Wednesday, February 19, 2014

Drama in Writing


Though some might say that they're only writing this scene to get to the next "great" one, or putting in this character because they feel as if their main character needs a "friend," or even, that this dialogue is needed though it's not very "exciting," I'm a firm believer that every aspect, from setting to character must be filled with some sort of drama.

Do you realize that every piece of your story, every scene, even every character has to be, well....captivating?

A writer just can't afford for a sentence, any sentence, to just lie there--flat.

They can't afford to place in an equally dull setting and equally dry character.

It just doesn't make... 

...cents.

(There is no typo there).

Who would finish a book riddled with boringness?

Is that a word?

Anyway, they wouldn't. Of that I am sure.

Drama in writing is achieved not only by the way your sentences are constructed, but by the feeling you place within them. Are you using your five senses? Is your main character asking thoughtful questions of themselves after an especially grueling scene? Are your characters well-rounded; are they more than stick figures, meaning they have their own personalities and quirks?

Does every scene, and I mean every scene, count for something in your book? Does it need to be there? If your scene doesn't connect with the main theme of your book; if it's there because you think it's "cool," or because you just "like it," ditch it.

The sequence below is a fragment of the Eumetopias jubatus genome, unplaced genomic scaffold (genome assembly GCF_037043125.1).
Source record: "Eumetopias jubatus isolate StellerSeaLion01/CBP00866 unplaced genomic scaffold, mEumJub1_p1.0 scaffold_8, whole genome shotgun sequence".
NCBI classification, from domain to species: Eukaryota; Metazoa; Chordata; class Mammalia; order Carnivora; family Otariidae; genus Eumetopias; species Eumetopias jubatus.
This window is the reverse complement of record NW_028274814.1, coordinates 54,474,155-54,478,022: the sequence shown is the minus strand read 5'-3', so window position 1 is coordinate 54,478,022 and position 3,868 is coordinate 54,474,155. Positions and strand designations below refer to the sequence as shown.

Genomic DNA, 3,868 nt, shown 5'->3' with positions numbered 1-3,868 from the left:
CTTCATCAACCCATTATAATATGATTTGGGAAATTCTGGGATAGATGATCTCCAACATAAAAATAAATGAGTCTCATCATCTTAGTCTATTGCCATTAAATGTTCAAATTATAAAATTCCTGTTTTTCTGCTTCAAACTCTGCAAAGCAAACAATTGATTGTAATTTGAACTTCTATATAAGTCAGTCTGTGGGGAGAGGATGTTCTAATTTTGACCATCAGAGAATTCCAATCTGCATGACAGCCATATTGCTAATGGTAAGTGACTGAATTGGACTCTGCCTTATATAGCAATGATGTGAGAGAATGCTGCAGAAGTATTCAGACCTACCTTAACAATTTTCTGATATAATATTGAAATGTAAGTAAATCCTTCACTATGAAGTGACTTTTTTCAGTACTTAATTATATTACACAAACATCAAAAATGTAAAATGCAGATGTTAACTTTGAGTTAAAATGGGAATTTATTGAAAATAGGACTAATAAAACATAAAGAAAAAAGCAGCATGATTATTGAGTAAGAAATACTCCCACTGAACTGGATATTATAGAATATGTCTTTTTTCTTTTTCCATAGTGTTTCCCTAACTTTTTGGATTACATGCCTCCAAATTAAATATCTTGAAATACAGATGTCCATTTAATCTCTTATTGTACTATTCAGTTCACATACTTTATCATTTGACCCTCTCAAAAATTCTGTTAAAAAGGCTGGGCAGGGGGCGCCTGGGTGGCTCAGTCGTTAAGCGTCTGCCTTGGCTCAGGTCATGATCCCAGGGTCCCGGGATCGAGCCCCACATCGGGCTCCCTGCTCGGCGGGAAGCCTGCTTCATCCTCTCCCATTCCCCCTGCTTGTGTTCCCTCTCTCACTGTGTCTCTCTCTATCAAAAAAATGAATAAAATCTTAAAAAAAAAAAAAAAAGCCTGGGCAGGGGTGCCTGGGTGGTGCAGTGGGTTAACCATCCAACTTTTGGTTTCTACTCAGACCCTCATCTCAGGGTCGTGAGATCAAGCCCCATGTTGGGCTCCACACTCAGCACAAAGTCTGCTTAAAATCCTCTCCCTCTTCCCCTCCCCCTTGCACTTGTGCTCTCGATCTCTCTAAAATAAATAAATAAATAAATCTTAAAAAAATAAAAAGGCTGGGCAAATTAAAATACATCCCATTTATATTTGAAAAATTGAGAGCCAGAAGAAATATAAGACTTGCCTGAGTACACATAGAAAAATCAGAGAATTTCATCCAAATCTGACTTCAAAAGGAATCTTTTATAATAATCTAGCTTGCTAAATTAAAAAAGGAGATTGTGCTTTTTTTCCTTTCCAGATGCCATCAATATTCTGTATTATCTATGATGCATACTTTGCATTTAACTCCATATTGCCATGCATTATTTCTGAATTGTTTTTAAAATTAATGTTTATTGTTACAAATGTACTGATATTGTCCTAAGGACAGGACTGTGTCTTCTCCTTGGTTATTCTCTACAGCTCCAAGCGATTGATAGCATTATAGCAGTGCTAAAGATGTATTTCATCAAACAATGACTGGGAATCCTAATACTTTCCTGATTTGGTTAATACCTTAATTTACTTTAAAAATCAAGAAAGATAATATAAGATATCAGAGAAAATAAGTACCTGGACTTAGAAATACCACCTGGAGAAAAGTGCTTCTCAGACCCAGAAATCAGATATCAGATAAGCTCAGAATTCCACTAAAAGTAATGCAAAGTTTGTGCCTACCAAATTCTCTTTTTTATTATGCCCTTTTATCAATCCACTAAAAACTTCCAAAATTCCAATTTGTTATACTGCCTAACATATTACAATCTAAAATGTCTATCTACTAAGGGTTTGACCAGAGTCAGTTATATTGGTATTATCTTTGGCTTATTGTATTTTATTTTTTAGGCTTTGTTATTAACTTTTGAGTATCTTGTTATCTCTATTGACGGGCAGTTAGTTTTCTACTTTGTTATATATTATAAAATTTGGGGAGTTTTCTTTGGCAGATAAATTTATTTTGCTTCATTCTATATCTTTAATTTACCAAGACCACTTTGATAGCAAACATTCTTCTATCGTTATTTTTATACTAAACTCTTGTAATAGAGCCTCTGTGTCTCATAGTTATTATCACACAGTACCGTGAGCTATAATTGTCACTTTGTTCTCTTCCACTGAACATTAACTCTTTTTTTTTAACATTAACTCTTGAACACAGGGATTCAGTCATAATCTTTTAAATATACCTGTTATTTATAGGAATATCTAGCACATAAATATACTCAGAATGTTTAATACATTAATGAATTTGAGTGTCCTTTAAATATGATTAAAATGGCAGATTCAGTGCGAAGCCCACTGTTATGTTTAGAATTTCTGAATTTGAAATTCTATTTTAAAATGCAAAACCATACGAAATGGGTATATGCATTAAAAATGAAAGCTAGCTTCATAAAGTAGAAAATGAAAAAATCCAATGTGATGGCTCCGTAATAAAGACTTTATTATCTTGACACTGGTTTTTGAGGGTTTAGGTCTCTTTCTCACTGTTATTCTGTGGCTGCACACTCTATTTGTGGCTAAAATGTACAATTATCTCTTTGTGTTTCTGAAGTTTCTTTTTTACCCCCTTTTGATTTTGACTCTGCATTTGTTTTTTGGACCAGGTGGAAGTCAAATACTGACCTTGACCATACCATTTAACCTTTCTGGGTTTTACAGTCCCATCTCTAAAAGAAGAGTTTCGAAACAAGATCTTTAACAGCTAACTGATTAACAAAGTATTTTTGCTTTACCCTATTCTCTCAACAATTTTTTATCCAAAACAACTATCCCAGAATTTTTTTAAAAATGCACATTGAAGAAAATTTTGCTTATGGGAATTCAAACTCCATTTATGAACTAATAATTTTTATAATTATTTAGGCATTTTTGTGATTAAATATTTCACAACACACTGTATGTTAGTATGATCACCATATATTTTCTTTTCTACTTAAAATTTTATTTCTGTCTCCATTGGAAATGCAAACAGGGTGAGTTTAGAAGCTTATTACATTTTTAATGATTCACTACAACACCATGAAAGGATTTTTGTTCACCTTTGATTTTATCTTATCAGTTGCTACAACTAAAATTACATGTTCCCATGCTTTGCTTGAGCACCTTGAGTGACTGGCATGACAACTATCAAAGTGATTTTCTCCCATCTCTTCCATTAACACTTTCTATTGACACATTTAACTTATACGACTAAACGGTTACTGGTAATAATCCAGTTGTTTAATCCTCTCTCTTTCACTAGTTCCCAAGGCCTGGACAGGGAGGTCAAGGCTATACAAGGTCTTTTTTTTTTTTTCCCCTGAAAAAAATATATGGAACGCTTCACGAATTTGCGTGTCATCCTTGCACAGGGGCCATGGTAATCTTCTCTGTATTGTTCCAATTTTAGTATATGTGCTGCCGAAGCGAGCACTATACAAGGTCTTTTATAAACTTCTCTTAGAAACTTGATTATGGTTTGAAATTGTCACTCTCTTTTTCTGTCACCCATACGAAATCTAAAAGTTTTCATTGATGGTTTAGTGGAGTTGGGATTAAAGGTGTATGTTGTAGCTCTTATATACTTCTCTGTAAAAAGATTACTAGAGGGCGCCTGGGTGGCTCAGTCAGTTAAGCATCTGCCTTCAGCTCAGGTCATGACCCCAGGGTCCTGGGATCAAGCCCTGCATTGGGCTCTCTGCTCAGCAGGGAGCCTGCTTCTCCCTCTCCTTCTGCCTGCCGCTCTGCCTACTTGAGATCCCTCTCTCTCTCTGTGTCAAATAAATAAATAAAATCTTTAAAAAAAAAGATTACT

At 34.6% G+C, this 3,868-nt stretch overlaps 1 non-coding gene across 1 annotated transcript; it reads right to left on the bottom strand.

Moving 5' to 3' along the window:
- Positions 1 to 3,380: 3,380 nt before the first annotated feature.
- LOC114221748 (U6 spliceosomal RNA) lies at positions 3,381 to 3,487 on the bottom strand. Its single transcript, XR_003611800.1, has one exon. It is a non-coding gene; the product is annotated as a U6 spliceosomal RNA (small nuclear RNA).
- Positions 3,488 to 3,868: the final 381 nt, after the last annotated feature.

Please...

Do you ever put a book down because it's so long winded? Do you want to get to the next best part because the part you are reading is about as dry as a paper plate? What can you learn from books whose pacing, stinks?

Every book has something to teach us, so I recommend reading lots and lots of them. Writing is important, too. As we write and then edit, especially as we begin to read our work aloud, we catch things. Dull sentences. Boring surroundings, or even a lack of surroundings. Awkward transitions, and more.

The best drama out there, in life as in fiction, is captivating because of all of the emotions intertwined. Love. Hate. Secretiveness. Thoughtfulness. Pain. Action. Hope. 

I'm not giving up on you.

Kathryn 
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